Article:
Our reading today begins with Hezekiah’s reign (29:1). He was a righteous king who followed YHWH (v. 2). While we are told much about him in 2 Kings, the chronicler focuses in on Hezekiah’s reestablishment of proper worship. He begins by physically repairing the Temple (v. 3). He then laments the failure of previous generations to worship YHWH as He has commanded (vv. 6-7) and notes that the nation has been punished by God for their disobedience (vv. 8-9). He calls for Judah to reaffirm the covenant with God (v. 10) and calls the priests and Levites to resume their duties in the Temple (v. 11). After being separated according to clan (vv. 12-14) and consecrated for their sacred duties (v 15), the Levites took out of the Temple everything that did not belong (v. 16) and consecrated the Temple (v. 17) and readied it for worship (vv. 18-19).
Hezekiah then has the priests make offerings for sin for the nation (v. 24). The chronicler is careful to describe the sacrifices as being prepared according tot he commandment of Moses (vv. 22-23). Hezekiah then has the ministers of music play their worship as the offerings were burnt on the altar (vv. 26-27), and all the people worshiped (v. 28), while the King sang Psalms (v. 30). Hezekiah then invites all of Judah to bring forth their offerings to YHWH (v. 31). Note that their were so many offerings that the Levites had to help prepare them for the priests (v. 34). In verse 36, we see that the restoration of worship “came about suddenly,” as in, it happened very quickly. The chronicler is encouraging the returning remnant to restore proper worship.
Chapter 30 records the celebration of the Passover. In 30:1, Hezekiah invites the Northern Kingdom to take part. In verses 2-3, we see that Passover was being celebrated in the second month because the priests were not consecrated in time to observe it in the first month. The chronicler is showing the remnant that the heart condition of the worshiper is far more important than the letter of the Law in worship. We also see that the nation had not been keeping the Passover (v. 5).
So invitations go out through both kingdoms. Note that those of Israel being invited are literally the remnant of those saved from the Assyrian captivity (v. 6). Hezekiah is inviting them back into the assembly of God’s people! They should learn from the punishment God meted out to them (v. 7), and they should not allow physical borders to keep them from worshiping YHWH (v. 9). And we see that among the physical remnant of Israel was a spiritual remnant (vv. 10-11).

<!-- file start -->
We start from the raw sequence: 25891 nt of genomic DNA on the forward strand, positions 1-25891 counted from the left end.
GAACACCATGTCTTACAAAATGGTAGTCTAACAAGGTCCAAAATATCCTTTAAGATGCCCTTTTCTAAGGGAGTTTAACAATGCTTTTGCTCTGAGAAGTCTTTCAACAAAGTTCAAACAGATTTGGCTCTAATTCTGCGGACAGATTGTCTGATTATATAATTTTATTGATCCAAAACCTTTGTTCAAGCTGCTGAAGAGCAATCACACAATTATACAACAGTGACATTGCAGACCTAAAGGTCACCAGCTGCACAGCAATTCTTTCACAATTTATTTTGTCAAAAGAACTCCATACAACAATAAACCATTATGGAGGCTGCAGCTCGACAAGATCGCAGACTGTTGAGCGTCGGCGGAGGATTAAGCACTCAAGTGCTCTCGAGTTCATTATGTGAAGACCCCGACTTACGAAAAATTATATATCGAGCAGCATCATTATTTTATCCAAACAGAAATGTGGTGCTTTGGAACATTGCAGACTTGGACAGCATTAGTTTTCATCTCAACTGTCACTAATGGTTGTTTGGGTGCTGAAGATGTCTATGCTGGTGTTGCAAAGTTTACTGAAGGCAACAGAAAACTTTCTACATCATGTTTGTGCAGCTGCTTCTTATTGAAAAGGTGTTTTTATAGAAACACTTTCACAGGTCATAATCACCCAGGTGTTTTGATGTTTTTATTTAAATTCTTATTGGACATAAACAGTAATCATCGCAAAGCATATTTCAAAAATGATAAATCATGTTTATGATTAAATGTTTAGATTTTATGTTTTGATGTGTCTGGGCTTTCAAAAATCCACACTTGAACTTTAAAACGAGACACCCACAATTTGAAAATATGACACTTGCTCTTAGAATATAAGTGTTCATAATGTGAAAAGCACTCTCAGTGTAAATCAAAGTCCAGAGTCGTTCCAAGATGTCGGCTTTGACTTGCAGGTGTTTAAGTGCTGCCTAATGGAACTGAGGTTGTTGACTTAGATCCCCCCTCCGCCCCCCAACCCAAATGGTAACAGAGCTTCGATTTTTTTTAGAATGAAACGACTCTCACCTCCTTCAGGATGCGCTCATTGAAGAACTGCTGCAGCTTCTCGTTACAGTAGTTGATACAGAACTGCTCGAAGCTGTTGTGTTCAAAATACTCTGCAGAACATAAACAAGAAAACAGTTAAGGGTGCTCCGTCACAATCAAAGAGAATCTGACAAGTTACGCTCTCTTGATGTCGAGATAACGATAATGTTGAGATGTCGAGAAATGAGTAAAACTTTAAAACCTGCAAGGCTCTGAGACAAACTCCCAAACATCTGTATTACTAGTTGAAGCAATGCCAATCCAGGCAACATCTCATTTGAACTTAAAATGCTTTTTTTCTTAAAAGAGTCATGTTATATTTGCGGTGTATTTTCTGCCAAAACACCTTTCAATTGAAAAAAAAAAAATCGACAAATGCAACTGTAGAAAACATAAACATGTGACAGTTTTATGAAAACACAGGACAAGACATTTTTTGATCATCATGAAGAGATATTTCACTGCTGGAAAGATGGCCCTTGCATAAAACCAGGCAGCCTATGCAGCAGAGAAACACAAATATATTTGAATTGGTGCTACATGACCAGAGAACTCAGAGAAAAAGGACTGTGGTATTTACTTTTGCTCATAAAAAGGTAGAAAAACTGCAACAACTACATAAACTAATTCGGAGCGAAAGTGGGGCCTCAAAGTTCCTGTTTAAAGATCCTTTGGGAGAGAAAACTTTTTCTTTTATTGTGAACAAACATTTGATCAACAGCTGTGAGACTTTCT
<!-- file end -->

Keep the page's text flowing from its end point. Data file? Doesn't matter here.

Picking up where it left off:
In verse 14, we see that idol worship was universally rejected in Judah. In verse 16 the chronicler again points out that the sacrifices were done according to the Law of Moses. In verse 19, we again see that the heart is what counts in worship. And God’s salvation was among the people (v. 20). So much so, that the Passover lasted an extra week (v. 23)! In verse 25, we see that all – Judah, Israel, foreigners – all rejoiced and worshiped God together. And because of their heart-felt worship, God heard their prayers (v. 20, 27).
Chapter 31 begins with Israel and Judah together rejecting idolatry (31:1). Hezekiah then establishes that Temple worship is to resume as it used to (v. 2), and that the people are to contribute according to the Law (v. 4). Hezekiah led by example, contributing greatly himself (v. 3). And the people responded with faith (vv. 5-6). And God responded with blessing (v. 10). In verses 11-19, the chronicler describes the division of the Levites. This is according to David’s establishments in 1 Chronicles 23-26. The chronicler concludes the chapter emphasizing that obedience to God brings blessing from God (v. 21).
Chapter 32 records the Assyrian invasion of Judah. We see in 32:3-8 that even though Hezekiah relied on God for protection, he still took practical measures to build up the defenses of Judah. We get fewer details of the invasion and the exchange between the Assyrians and the Judahites here than in 2 Kings 18-19 or Isaiah 36-37. We do see, however, that after YHWH’s deliverance for Judah, many gave the credit to Hezekiah (v. 23). This led to sinful pride in Hezekiah (v. 25).
We see in verse 26 that Hezekiah eventually repents for his sin of pride. But God allowed the situation with the Babylonian envoys (see 2 Kings 20:12-19) in order to test Hezekiah (v. 31). The chronicler does not record the event, but his readers would have known (and we know) that Hezekiah’s pride got the better of him. The chronicler even points us to 2 Kings and the book of Isaiah to find this out for ourselves (v. 32). The chronicler is pointing out that for all the good Hezekiah did and for all of his obedience, he was not perfect, and he was not the Greater Son of David that Judah was waiting for. The remnant still had that hope.